So seeing as we’re living through the worst wildfire season in Colorado history, our annual fireworks show in the town of Westcliffe was canceled due to a Stage 2 fire ban. I missed it. As a kid, fireworks were a big deal on July 4th weekend, our own little rocket launchers and mortar rounds with which to shell the Summer People. (Now I am a Summer Person.) Here’s a story of that world gone by.
FIREWORKS FOR THE SUMMER PEOPLE
“We never meant to hurt anybody.” When push came to shove, that’s what we said. And sure, that’s what they all say: facing an indictment, pleading for bail, for leniency from Judge Judy or a fleshy, gruff honorable presiding justice o’ the peace in Goliad or Victoria, Texas. It’s what you say, too, when you’re simply trying to wriggle off the noose of “disciplinary action.” It was July 4th years ago and we could have hurt someone, badly. That we didn’t mean to seemed crucial to us and a likely story to the others, the Summer People.
The trouble began with bottle rockets. We never thought them particularly dangerous. We’d affect a casual sangfroid as we’d hold the stick and light the fuse on the firecracker-sized tip, wait for it to burn close, then toss it in the air and watch the fizzing golden sparks as they shot into the sky to explode in a dramatic but hardly life-threatening pop. We bought them at a gaudily painted plywood stand off Highway 35 that always appeared around that time of year, decorated with a snarling Black Cat image, manned by a jowly old cuss who seemed indifferent about selling us enough gunpowder to launch an airstrike on Aransas Pass. That particular year we bought them by the gross, which, if my memory serves me, is a dozen dozen. 144. And we had several gross.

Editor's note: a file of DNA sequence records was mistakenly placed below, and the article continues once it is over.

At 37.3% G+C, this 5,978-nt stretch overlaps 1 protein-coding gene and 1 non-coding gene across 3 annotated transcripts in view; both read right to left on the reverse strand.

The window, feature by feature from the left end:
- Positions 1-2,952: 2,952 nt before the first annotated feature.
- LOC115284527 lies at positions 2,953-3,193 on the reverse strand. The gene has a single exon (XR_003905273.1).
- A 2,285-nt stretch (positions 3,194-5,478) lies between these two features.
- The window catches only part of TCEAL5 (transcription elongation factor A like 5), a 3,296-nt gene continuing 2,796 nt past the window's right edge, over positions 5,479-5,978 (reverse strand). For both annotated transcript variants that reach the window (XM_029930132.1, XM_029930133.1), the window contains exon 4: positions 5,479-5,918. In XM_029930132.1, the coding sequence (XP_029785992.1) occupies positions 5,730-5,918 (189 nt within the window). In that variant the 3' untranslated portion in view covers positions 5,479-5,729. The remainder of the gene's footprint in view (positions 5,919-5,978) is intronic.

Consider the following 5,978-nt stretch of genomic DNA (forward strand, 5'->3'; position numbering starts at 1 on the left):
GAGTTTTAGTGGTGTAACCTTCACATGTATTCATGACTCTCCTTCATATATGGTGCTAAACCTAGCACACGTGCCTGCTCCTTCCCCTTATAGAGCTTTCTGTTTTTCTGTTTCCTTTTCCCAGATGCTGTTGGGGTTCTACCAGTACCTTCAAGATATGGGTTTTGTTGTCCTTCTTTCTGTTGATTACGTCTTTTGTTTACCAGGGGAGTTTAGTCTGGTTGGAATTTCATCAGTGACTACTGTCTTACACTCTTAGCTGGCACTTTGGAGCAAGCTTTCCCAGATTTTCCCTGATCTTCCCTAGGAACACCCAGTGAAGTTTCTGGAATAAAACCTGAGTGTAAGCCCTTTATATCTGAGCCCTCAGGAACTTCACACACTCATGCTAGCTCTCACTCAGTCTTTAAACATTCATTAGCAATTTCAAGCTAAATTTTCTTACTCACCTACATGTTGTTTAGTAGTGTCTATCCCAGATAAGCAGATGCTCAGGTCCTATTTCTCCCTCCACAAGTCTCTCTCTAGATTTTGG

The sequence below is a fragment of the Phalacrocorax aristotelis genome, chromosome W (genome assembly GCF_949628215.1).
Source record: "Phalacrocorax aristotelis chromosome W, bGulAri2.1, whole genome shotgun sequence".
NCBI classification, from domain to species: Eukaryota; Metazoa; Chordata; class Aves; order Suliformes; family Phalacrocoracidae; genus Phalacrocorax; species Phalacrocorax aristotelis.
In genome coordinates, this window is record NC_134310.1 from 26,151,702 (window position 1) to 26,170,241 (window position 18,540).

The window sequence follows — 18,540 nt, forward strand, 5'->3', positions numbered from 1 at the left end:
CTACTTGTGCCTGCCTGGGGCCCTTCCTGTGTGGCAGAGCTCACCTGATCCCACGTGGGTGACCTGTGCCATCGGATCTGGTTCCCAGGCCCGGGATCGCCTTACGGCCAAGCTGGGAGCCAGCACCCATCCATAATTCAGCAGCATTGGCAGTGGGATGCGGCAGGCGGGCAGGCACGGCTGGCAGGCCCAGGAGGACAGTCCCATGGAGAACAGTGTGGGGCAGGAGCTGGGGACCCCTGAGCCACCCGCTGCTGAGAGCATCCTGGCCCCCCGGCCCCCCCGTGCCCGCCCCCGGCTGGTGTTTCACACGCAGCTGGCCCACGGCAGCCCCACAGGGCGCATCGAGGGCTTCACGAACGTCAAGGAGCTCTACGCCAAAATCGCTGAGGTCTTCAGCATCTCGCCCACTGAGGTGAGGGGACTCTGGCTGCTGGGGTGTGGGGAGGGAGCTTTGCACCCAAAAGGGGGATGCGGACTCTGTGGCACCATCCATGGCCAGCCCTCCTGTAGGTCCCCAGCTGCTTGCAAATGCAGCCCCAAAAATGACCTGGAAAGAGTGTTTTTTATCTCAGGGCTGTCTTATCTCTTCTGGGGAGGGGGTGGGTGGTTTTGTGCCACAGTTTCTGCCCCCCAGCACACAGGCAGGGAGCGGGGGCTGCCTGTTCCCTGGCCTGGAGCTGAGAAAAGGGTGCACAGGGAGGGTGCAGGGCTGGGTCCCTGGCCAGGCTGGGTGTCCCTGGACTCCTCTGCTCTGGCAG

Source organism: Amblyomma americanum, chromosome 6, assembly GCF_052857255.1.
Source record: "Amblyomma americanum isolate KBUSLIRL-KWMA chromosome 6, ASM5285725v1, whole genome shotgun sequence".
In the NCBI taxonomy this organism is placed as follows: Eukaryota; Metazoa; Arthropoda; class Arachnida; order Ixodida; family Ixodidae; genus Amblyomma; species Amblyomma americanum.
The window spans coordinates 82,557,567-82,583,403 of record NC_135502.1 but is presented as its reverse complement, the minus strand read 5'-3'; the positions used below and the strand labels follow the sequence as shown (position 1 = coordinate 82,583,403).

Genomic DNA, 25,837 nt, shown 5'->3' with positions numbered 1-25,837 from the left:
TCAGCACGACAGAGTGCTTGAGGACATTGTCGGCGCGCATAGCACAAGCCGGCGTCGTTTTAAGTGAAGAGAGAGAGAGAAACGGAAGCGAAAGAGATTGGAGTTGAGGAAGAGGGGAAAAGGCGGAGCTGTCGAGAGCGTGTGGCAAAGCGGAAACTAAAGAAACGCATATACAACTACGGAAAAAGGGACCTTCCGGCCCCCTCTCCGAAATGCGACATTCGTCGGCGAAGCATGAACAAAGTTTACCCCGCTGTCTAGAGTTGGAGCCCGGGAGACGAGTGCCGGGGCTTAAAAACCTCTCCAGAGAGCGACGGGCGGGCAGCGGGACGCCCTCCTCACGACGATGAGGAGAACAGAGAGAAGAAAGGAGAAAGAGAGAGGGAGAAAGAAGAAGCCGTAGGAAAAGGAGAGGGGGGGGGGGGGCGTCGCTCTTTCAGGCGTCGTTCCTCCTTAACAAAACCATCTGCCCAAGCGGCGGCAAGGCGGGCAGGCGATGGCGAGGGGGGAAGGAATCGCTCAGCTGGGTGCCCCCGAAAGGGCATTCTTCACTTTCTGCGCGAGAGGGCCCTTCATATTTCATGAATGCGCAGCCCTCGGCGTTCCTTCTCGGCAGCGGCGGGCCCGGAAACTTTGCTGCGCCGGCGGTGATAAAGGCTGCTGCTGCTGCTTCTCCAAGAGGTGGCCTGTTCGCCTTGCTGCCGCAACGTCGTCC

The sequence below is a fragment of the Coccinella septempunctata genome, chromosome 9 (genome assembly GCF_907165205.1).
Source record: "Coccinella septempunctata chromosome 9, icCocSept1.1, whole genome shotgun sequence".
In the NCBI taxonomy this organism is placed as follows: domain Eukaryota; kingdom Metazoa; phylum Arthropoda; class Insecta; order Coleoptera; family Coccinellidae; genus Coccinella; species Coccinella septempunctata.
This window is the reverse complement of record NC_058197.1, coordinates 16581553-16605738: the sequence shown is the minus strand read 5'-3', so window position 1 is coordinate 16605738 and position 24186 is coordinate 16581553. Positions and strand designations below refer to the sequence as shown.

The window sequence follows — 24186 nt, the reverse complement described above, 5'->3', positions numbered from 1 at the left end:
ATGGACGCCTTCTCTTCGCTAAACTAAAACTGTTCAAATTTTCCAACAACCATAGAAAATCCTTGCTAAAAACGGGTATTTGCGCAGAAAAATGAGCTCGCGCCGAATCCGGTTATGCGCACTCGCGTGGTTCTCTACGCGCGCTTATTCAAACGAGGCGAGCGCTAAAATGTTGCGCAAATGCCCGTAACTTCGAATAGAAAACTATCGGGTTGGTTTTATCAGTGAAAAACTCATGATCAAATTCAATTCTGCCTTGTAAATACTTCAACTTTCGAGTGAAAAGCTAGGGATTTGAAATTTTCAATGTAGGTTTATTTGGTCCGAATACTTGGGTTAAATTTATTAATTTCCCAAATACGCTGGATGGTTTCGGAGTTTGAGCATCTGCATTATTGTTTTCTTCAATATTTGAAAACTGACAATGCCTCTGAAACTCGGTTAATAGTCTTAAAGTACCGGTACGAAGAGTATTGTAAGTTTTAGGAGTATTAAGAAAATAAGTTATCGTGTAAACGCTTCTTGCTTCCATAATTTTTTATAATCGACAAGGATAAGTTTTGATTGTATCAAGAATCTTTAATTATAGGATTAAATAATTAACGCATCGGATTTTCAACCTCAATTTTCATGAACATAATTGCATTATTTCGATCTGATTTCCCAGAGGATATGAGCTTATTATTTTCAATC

Why so many? Pure foolishness. The thrill of watching a fiery explosion. We were local kids in a resort community full of part-time people, families who owned weekend homes, families who came now and then to fish and ski and sail, sunburn their shoulders and noses and define their tan lines, make a nuisance with their outboard motors and drink too much from Friday to Sunday, then had back to their “real lives” in Houston or San Antonio come Sunday evening or late Monday on a three-day weekend. To them our town was a weekend getaway. To us it was mundane, humdrum home. We local teens tended to say, “This town is so dead,” or “There’s nothing to do in this dump.” We longed to split that burg. Meanwhile the Summer People rushed down every weekend to do nothing and revel in it, chatting up the convenience store aisles with three-martini gusto.
Their children, our coevals, were the objects of slight derision coupled with much envy and curiosity. They tended to be moneyed city kids who we always suspected were disdainful of our small-town, local-yokel status. Still they admired our dark tans and sailing prowess, as we envied the automatic glamour of their department-store, name-brand lives in big cities. Somehow ours only seemed an imitation of life, of their glamorous existence, like a cheap imitation perfume that doesn’t have an aroma, it just stinks.
So we were rivals. On the 4th of July, during the heady festivities of barbecuing pork or beef or mackeral even, a gang of them clustered on the pier parallel to ours, some fifty yards away, and we thought for a prank of sorts we’d aim our bottle rockets their way and try to arc them to explode with a dramatic pop and hopefully unlethal spray of sparks right above their heads. Some of the kids on the opposite pier were girls and this caught our attention: We actually believed this would display our potential affection or dateworthiness via a kind of brutal caveman charm. Grog like girl. See? Grog explode fire. Girl come run to seek protection from fire god.